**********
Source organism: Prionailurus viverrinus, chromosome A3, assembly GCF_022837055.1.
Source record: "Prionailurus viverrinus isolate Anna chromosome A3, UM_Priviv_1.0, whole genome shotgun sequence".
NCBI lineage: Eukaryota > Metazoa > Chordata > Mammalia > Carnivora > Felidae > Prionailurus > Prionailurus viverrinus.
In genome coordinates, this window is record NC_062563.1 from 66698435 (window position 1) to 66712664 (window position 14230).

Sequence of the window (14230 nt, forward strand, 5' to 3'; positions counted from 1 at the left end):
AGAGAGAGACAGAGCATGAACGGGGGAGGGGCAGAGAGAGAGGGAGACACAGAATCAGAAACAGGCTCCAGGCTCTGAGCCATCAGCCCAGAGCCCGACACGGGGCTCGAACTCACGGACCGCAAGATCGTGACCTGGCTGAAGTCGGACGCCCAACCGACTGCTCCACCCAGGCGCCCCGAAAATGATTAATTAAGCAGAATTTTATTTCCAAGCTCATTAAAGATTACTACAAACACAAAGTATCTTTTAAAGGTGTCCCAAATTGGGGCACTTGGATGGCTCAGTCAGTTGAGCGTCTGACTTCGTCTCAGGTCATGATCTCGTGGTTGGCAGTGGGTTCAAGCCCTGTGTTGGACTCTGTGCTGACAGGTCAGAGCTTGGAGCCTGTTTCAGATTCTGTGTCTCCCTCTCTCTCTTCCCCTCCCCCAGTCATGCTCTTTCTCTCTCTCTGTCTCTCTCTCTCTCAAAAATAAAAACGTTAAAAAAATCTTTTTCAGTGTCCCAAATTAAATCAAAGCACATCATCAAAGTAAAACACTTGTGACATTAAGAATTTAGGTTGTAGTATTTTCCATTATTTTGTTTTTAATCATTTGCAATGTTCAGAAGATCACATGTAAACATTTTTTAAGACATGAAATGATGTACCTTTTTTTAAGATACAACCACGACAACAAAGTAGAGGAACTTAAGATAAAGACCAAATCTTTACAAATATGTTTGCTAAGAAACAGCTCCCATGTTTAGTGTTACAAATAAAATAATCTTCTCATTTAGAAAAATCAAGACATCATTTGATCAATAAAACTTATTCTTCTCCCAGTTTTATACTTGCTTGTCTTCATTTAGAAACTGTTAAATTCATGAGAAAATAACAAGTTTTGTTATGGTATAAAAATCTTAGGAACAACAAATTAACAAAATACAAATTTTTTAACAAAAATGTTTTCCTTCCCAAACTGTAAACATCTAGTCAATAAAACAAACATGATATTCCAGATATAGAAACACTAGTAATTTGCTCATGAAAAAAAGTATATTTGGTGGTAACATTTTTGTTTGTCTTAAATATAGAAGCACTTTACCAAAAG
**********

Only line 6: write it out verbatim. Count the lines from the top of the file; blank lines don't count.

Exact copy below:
AGAGAGAGACAGAGCATGAACGGGGGAGGGGCAGAGAGAGAGGGAGACACAGAATCAGAAACAGGCTCCAGGCTCTGAGCCATCAGCCCAGAGCCCGACACGGGGCTCGAACTCACGGACCGCAAGATCGTGACCTGGCTGAAGTCGGACGCCCAACCGACTGCTCCACCCAGGCGCCCCGAAAATGATTAATTAAGCAGAATTTTATTTCCAAGCTCATTAAAGATTACTACAAACACAAAGTATCTTTTAAAGGTGTCCCAAATTGGGGCACTTGGATGGCTCAGTCAGTTGAGCGTCTGACTTCGTCTCAGGTCATGATCTCGTGGTTGGCAGTGGGTTCAAGCCCTGTGTTGGACTCTGTGCTGACAGGTCAGAGCTTGGAGCCTGTTTCAGATTCTGTGTCTCCCTCTCTCTCTTCCCCTCCCCCAGTCATGCTCTTTCTCTCTCTCTGTCTCTCTCTCTCTCAAAAATAAAAACGTTAAAAAAATCTTTTTCAGTGTCCCAAATTAAATCAAAGCACATCATCAAAGTAAAACACTTGTGACATTAAGAATTTAGGTTGTAGTATTTTCCATTATTTTGTTTTTAATCATTTGCAATGTTCAGAAGATCACATGTAAACATTTTTTAAGACATGAAATGATGTACCTTTTTTTAAGATACAACCACGACAACAAAGTAGAGGAACTTAAGATAAAGACCAAATCTTTACAAATATGTTTGCTAAGAAACAGCTCCCATGTTTAGTGTTACAAATAAAATAATCTTCTCATTTAGAAAAATCAAGACATCATTTGATCAATAAAACTTATTCTTCTCCCAGTTTTATACTTGCTTGTCTTCATTTAGAAACTGTTAAATTCATGAGAAAATAACAAGTTTTGTTATGGTATAAAAATCTTAGGAACAACAAATTAACAAAATACAAATTTTTTAACAAAAATGTTTTCCTTCCCAAACTGTAAACATCTAGTCAATAAAACAAACATGATATTCCAGATATAGAAACACTAGTAATTTGCTCATGAAAAAAAGTATATTTGGTGGTAACATTTTTGTTTGTCTTAAATATAGAAGCACTTTACCAAAAG